SAU CFDD
Oct 012015
 

By Lindsay Steele
The Catholic Messenger

Michael Bayer, director of outreach and education at the University of Iowa’s Newman Catholic Student Center in Iowa City, wanted to send a group to Philadelphia and offer them an experience they could “tell their kids about.” But tickets were scarce. The Philadelphia native took to social media in his quest for tickets. An anonymous parish in the Philadelphia area provided 55 tickets to the Festival of Families and the papal Mass on the Benjamin Franklin Parkway.

Contributed Jacob Menster, a junior at the University of Iowa, shows off a scarf and a Pope Francis doll he purchased in Philadelphia. While the students were unable to get close to the pope during the Mass Sept. 27 on Benjamin Franklin Parkway, the group had a life-changing visit anyway.

Contributed
Jacob Menster, a junior at the University of Iowa, shows off a scarf and a Pope Francis doll he purchased in Philadelphia. While the students were unable to get close to the pope during the Mass Sept. 27 on Benjamin Franklin Parkway, the group had a life-changing visit anyway.

The students enjoyed the performances at the Festival of Families on Sept. 26 and had the opportunity to watch Pope Francis ride by in the popemobile. Unfortunately, plans to attend the papal Mass on Sept. 27 didn’t quite go as planned. The group waited six hours to get through security checkpoints, and ultimately didn’t get through before Mass ended.

The students were disappointed, but chose to make the best of the situation. A group of them, including junior Jacob Menster, prayed the rosary with about 100 other people. He used the rosary that belonged to his great-uncle, Father William Menster. “It was the rosary he used all his life before passing away. He was the first Catholic priest to bless the continent of Antarctica! … Somehow I ended up leading the rosary. I felt the presence of my great-uncle and the power of God as I was praying the rosary. It was an awe-inspiring, once-in-a-lifetime event,” Menster said.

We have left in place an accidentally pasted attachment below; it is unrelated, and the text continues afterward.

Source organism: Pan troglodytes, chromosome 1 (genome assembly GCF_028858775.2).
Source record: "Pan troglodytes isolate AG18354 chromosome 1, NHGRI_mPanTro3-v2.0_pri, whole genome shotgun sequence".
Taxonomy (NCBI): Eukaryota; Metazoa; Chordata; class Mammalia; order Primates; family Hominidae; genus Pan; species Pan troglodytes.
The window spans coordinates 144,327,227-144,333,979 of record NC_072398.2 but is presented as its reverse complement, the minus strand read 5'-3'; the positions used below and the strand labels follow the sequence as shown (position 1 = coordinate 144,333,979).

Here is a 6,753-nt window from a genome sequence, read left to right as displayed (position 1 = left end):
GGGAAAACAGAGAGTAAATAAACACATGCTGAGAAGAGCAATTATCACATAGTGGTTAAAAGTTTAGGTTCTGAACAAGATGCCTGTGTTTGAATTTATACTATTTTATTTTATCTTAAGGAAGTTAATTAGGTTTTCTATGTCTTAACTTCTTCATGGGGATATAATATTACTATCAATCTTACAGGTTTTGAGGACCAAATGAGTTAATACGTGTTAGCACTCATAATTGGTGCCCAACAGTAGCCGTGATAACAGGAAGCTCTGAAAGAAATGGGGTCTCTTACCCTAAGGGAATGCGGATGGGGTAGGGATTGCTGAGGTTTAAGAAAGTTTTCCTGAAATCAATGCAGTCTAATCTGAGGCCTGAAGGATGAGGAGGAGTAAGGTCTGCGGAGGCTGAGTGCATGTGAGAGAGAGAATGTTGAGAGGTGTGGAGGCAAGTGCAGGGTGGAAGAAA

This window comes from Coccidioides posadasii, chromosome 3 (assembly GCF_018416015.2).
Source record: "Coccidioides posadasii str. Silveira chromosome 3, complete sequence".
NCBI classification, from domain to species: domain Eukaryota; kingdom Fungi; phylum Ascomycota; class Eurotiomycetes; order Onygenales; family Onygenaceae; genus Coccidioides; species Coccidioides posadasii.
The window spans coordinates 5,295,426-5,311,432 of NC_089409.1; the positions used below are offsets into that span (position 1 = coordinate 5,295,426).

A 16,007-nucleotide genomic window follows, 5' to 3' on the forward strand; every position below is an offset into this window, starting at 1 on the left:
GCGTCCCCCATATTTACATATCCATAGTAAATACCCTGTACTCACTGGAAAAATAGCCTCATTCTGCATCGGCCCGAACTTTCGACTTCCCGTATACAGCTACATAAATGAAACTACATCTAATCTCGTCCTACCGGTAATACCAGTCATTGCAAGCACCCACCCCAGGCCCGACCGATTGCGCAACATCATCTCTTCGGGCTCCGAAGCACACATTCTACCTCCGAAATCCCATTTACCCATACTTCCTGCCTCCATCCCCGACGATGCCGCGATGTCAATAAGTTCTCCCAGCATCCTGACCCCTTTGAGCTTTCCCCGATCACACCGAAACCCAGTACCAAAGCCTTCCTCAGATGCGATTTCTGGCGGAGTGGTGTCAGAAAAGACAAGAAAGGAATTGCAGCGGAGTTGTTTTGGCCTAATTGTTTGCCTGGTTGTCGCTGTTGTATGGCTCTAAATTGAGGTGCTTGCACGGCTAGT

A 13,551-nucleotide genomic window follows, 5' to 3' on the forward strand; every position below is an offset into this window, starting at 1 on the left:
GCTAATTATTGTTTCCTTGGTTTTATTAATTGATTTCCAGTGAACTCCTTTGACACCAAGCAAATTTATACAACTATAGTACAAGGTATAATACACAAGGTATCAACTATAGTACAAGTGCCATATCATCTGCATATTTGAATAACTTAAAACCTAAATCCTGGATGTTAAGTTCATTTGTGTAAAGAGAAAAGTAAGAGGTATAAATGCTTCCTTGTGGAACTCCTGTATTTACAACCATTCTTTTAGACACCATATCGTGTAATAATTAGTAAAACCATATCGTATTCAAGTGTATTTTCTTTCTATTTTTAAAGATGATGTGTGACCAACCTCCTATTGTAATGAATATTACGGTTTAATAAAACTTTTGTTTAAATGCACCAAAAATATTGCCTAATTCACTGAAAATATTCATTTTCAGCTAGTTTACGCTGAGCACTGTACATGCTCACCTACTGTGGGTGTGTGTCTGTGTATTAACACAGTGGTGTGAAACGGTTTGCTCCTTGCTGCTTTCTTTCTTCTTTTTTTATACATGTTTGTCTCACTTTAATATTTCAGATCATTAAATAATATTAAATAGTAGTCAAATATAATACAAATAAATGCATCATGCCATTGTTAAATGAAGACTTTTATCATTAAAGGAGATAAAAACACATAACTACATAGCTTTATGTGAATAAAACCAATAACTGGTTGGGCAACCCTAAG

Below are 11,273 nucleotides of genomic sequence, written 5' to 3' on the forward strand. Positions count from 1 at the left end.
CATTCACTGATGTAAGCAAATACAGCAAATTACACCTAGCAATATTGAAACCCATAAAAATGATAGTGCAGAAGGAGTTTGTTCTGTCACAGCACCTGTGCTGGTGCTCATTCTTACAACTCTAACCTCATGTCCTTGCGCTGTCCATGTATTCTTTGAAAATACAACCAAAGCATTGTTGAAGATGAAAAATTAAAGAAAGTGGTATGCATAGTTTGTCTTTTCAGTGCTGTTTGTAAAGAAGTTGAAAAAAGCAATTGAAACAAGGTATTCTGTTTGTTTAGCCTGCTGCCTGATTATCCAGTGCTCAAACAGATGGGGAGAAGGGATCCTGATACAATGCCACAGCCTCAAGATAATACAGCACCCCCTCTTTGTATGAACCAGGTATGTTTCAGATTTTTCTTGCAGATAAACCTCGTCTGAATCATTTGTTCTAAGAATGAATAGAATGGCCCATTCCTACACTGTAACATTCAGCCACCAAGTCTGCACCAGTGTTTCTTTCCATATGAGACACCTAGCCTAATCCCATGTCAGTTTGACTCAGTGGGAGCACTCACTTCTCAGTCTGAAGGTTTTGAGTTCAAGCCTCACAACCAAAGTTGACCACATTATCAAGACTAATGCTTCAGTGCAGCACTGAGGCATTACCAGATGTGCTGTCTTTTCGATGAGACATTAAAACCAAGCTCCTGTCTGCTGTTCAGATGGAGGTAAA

Unbeknownst to the students at the time, one of the readings during the Mass focused on their exact situation — being “outside the camp,” but worshiping anyway.

“It was almost providential,” said Bob Heisdorffer, who is earning his second bachelor’s degree at the university and is a member of Holy Trinity Parish in Keota. “We saw a tremendous outpouring and witness to faith that could not be restricted by security checkpoints. It was obvious that the Spirit was among us as well.”

Father Jeffry Belger, parochial vicar of St. Mary Parish and campus minister of the Newman Center, did manage to make it in to the Mass. He and several other diocesan priests — including fellow campus minister Father Corey Close — were among 1,000 priests concelebrating Mass with Pope Francis. Fr. Belger said, “I got really lucky.”
It was a memorable experience for Fr. Belger, and EWTN caught him in action in their TV broadcast. Later, family and friends posted screenshots to his Facebook wall. Fr. Belger was equally moved by the hundreds of thousands of worshipers in the crowd, though he was anxious to get back to the Newman Center group once he found out they weren’t part of the crowd. “I figured they’d be upset.”

What he found was a group filled with joy. “The first thing they said was how awesome it was to pray and sing. … If you’re there trying to live out your faith, even disappointments can become opportunities for growth. How they handled it was remarkable.”

“This weekend was full of so many positive experiences,” said student Jaci Albrecht. “I am so blessed to have taken this pilgrimage halfway across the country to grow in faith, fellowship, and deeper appreciation for everything my faith has given me and continues to give me.”

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